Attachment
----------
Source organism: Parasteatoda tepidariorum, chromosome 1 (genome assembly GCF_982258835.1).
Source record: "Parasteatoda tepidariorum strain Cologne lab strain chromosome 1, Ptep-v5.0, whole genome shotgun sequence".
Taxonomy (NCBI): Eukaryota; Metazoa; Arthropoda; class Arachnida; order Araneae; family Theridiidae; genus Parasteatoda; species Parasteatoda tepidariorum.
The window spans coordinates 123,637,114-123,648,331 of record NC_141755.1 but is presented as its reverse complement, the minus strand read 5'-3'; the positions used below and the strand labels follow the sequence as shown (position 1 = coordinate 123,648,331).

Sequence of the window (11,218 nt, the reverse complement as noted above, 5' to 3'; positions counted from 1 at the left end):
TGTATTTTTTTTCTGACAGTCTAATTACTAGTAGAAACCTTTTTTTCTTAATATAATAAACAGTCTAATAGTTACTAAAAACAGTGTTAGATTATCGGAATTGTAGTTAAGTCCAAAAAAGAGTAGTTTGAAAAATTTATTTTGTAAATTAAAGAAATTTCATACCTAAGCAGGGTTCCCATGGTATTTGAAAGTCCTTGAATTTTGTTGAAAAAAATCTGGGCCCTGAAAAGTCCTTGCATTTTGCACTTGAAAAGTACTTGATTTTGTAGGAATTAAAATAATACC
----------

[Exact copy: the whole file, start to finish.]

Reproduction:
Source organism: Parasteatoda tepidariorum, chromosome 1 (genome assembly GCF_982258835.1).
Source record: "Parasteatoda tepidariorum strain Cologne lab strain chromosome 1, Ptep-v5.0, whole genome shotgun sequence".
Taxonomy (NCBI): Eukaryota; Metazoa; Arthropoda; class Arachnida; order Araneae; family Theridiidae; genus Parasteatoda; species Parasteatoda tepidariorum.
The window spans coordinates 123,637,114-123,648,331 of record NC_141755.1 but is presented as its reverse complement, the minus strand read 5'-3'; the positions used below and the strand labels follow the sequence as shown (position 1 = coordinate 123,648,331).

Sequence of the window (11,218 nt, the reverse complement as noted above, 5' to 3'; positions counted from 1 at the left end):
TGTATTTTTTTTCTGACAGTCTAATTACTAGTAGAAACCTTTTTTTCTTAATATAATAAACAGTCTAATAGTTACTAAAAACAGTGTTAGATTATCGGAATTGTAGTTAAGTCCAAAAAAGAGTAGTTTGAAAAATTTATTTTGTAAATTAAAGAAATTTCATACCTAAGCAGGGTTCCCATGGTATTTGAAAGTCCTTGAATTTTGTTGAAAAAAATCTGGGCCCTGAAAAGTCCTTGCATTTTGCACTTGAAAAGTACTTGATTTTGTAGGAATTAAAATAATACC